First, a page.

This question comes from Professor Wright via Twitter:
When Professor Wright means factor, he means, be written in the form (dx + e)(fx + g) with d, e, f, and g all being rational numbers.
Here are some questions to extend this investigation:
How often does ax2+bx+c factor with rational values of a, b, and c? Does the range of numbers we choose to look at matter? What if we allow d, e, f, and g to be irrational numbers? How often does this factor if a is 1? What if a is 2? Is there a relationship between the value of a, and the likelihood the quadratic function factors? Can you write a computer program to test out your hypothesis?
In this project, students attempt to create all of the possible array representations for each of the numbers smaller than a given number(which may depend on the amount of time they have to devote to this project).
For example 6 = 2 x 3 and 6 = 1 x 6, so two possible arrays for 6 are:
The objective after they have these arrays is to classify the numbers into groups based on whatever patterns they see in the structure of the arrays.
What observations do you think students might have when doing this project?
A number is called perfect if the sum of the proper divisors is equal to the number. 8 is not a perfect number because the proper divisors of 8 are 1, 2, and 4, and 1 + 2 + 4 = 7, which is not 8.
Can you find a perfect number? Can you find all of the perfect numbers less than 1000? Could you write a program to find all of the perfect numbers smaller than a million? Is there a largest possible perfect number?
How many ways can you get from the corner of Bleecker and Mercer to Broome and 6th avenue? Which of these paths is the most efficient? Is there an easier way of figuring out the most efficient path than measuring the length of each of them? How would you redesign this city to minimize distances traveled between any two blocks as much as possible? Is a grid the most efficient way to pack buildings into a city? How much total road is visible in this map? How much does that road cost to maintain?
What other questions could you ask about this map?
Passwords are something about which almost everyone needs to be better informed. As part of a unit on combinatorics (or alternatively, as a unit on passwords in a tech class), students could look at passwords and how to make passwords more secure.
To get students thinking about password strength, this interactive password haystack calculator would be useful. Students could start by trying to make some secure passwords through the interactive calculator, and then they would probably have questions (like: Why is this password so much more secure than this other password?).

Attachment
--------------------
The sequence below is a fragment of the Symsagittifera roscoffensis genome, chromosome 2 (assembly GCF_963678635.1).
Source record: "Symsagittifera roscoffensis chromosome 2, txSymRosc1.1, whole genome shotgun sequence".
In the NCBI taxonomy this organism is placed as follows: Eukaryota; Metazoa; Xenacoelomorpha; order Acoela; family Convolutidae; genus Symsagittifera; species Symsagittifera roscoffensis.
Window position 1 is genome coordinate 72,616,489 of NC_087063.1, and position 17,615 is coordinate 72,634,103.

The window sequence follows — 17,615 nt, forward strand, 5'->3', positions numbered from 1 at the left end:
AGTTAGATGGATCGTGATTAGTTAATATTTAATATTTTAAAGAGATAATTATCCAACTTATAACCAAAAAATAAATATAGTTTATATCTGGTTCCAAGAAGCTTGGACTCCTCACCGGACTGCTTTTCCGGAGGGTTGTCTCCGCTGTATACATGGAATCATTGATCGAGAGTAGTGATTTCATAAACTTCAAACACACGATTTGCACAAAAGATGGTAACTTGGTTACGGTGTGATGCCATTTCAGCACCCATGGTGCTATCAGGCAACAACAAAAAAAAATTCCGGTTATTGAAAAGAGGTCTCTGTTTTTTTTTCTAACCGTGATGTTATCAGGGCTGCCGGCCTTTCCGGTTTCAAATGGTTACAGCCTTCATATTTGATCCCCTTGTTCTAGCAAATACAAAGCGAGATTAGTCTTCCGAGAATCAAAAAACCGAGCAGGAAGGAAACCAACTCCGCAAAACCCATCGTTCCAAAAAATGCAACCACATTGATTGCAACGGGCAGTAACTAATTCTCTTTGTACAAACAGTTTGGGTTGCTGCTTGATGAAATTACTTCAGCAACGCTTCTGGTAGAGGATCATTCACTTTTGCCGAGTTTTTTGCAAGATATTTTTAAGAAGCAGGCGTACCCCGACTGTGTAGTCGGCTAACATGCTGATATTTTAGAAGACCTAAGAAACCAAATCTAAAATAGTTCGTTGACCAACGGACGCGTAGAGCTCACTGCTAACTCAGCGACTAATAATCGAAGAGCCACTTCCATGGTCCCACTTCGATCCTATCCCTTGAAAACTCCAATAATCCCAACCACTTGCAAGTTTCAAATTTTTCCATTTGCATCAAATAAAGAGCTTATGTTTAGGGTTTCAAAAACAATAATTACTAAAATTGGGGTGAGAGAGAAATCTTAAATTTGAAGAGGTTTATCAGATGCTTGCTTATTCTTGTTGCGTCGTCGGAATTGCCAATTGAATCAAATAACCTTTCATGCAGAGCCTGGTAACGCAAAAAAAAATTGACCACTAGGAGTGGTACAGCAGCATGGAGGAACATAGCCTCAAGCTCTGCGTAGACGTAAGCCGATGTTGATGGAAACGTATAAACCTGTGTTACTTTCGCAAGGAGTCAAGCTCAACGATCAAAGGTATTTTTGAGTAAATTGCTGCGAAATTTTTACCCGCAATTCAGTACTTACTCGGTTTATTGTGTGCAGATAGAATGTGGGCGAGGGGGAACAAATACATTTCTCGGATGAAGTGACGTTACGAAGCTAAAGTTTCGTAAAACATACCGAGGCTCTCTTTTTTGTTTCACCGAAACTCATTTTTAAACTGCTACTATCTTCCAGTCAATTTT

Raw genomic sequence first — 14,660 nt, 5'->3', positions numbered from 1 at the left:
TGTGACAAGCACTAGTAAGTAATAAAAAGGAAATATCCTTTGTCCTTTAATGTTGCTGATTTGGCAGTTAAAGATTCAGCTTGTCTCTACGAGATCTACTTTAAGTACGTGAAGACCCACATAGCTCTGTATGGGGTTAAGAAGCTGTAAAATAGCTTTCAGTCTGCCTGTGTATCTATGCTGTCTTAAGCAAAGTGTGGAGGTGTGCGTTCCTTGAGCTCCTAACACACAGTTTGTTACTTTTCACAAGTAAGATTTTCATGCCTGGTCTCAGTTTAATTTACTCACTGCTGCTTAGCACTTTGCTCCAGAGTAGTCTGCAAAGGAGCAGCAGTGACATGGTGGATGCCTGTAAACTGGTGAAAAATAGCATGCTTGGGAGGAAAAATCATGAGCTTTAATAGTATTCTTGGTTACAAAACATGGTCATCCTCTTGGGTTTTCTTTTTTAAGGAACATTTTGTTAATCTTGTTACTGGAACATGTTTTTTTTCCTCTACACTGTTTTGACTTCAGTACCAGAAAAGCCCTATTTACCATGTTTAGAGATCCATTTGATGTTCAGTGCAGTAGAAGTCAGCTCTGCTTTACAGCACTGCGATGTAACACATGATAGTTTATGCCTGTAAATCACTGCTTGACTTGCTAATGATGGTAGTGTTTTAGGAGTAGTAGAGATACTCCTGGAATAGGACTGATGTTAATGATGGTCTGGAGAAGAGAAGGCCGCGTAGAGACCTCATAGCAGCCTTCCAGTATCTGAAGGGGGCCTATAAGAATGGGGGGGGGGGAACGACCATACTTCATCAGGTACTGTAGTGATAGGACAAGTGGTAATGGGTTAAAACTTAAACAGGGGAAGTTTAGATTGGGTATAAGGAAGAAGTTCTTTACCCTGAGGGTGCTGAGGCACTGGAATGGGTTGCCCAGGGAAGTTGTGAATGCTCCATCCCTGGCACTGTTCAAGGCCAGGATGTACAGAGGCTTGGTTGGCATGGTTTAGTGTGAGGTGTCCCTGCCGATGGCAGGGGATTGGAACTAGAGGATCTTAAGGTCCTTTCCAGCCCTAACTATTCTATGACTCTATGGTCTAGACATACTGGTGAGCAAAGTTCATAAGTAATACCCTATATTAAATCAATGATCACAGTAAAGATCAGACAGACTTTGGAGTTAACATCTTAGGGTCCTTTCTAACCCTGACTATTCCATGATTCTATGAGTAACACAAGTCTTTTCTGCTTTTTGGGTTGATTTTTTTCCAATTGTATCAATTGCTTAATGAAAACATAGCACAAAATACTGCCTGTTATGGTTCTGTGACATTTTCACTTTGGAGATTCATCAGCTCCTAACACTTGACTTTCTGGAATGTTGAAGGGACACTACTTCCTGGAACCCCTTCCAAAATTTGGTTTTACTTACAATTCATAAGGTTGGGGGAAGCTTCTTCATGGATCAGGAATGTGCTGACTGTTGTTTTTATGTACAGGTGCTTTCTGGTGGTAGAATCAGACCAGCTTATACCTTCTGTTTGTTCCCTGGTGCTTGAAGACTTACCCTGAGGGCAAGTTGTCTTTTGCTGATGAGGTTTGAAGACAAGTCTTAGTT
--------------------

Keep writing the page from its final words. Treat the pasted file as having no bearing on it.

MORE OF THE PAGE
This list of the 25 most commonly used passwords is also useful to start some conversation on the difference between password haystack and password strength.
Imagine you numbered each note of a scale, and then played the mathematical sequences on the notes like they were music. What would 1, 2, 3, 4, 5, 6, 7, 8, 9,… sound like? What would it sound like if you automatically jumped back down an octave every time you passed a multiple of 7? You may find this tool useful for actually listening to the sequence of numbered notes you generate.
What would the sequence of square numbers sound like? What about prime numbers? What if you kept the tone of the notes the same, but varied the length of the notes? How long would the sequence of notes that started with a half-note, but then halved the length of each subsequent note, take to play?
What would π sound like?
Chris Hunter writes on his blog about a student explaining how they would express 0.500 using ten-frames:
One student expressed this as 500/1000 and 0.500. I assumed he was just extending the pattern(s). “Yeahbut where do you see the 500 and 1000?” I asked challenged. “I imagine that inside every one of these *points to a dot* there is one of these *holds up a full ten-frame*,” he explained. As his teacher and I listened to his ideas, our jaws hit the floor.
Showing 500/1000 or 0.500 using ten-frames
Have you seen examples where students come up with innovative ways of representing numbers?
Screen-shot from one of the puzzles included in the block game.
I wrote this puzzle/game last year with the hope it could be used to help generate some thinking about area, multiplication, and addition.
Here are some questions you could use with the game.
Try solving the problems, if possible, in a variety of different ways. Which ways give you the most points? How much is each piece worth? What is a general strategy you can use to get as many points as possible? How do you know your general strategy is effective?
Note: This game does not currently work in Internet Explorer.
My sister and I were walking our kids back from a trip to Science World, when we passed a park sparsely filled with people. My sister looked at the people sitting in the park, and wondered aloud, “I wonder if you can use mathematics to figure out how far apart people will sit on a lawn?” I looked carefully at the park too, and noticed that everyone seemed to be carefully at an maximal distance apart from anyone else on the field. I am particularly excited about my sister’s question, because she has always described herself as “not a math person.”
I decided to generalize her question, to “do groups of people follow predictable patterns?” This would allow for exploration in a wide variety of ways, for example:
- Do people tend to follow the same paths when crossing open-space, like a field or in the meeting room of a train station?
- How random is the motion of people as they sit waiting in a theatre?
- Can you track use of phrases of language through groups of people?
- What similarities exist, if any, between the networks of relationships each person has?